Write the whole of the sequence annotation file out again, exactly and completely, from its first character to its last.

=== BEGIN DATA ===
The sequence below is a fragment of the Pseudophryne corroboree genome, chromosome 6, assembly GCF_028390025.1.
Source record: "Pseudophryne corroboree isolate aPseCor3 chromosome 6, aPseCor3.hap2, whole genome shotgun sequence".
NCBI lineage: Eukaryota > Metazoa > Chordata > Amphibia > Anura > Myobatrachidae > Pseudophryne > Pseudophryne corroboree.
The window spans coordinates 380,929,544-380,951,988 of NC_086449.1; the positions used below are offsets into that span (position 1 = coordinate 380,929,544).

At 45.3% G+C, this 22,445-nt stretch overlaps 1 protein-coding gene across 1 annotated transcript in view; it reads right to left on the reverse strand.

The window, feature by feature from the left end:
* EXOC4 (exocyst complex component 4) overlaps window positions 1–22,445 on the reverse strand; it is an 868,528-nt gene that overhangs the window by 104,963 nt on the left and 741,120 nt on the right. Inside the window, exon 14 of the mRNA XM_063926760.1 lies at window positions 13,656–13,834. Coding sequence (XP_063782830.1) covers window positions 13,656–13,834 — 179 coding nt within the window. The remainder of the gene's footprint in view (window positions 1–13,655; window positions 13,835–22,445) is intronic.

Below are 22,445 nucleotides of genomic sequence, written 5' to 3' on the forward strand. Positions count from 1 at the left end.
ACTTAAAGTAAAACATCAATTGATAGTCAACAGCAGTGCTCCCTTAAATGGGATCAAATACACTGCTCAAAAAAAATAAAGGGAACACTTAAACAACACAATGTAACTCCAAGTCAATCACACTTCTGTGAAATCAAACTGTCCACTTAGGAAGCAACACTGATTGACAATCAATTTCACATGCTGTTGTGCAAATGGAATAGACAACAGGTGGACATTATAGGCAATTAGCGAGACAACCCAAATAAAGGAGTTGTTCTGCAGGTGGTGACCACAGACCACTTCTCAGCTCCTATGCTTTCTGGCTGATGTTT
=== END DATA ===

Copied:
The sequence below is a fragment of the Pseudophryne corroboree genome, chromosome 6, assembly GCF_028390025.1.
Source record: "Pseudophryne corroboree isolate aPseCor3 chromosome 6, aPseCor3.hap2, whole genome shotgun sequence".
NCBI lineage: Eukaryota > Metazoa > Chordata > Amphibia > Anura > Myobatrachidae > Pseudophryne > Pseudophryne corroboree.
The window spans coordinates 380,929,544-380,951,988 of NC_086449.1; the positions used below are offsets into that span (position 1 = coordinate 380,929,544).

At 45.3% G+C, this 22,445-nt stretch overlaps 1 protein-coding gene across 1 annotated transcript in view; it reads right to left on the reverse strand.

The window, feature by feature from the left end:
* EXOC4 (exocyst complex component 4) overlaps window positions 1–22,445 on the reverse strand; it is an 868,528-nt gene that overhangs the window by 104,963 nt on the left and 741,120 nt on the right. Inside the window, exon 14 of the mRNA XM_063926760.1 lies at window positions 13,656–13,834. Coding sequence (XP_063782830.1) covers window positions 13,656–13,834 — 179 coding nt within the window. The remainder of the gene's footprint in view (window positions 1–13,655; window positions 13,835–22,445) is intronic.

Below are 22,445 nucleotides of genomic sequence, written 5' to 3' on the forward strand. Positions count from 1 at the left end.
ACTTAAAGTAAAACATCAATTGATAGTCAACAGCAGTGCTCCCTTAAATGGGATCAAATACACTGCTCAAAAAAAATAAAGGGAACACTTAAACAACACAATGTAACTCCAAGTCAATCACACTTCTGTGAAATCAAACTGTCCACTTAGGAAGCAACACTGATTGACAATCAATTTCACATGCTGTTGTGCAAATGGAATAGACAACAGGTGGACATTATAGGCAATTAGCGAGACAACCCAAATAAAGGAGTTGTTCTGCAGGTGGTGACCACAGACCACTTCTCAGCTCCTATGCTTTCTGGCTGATGTTT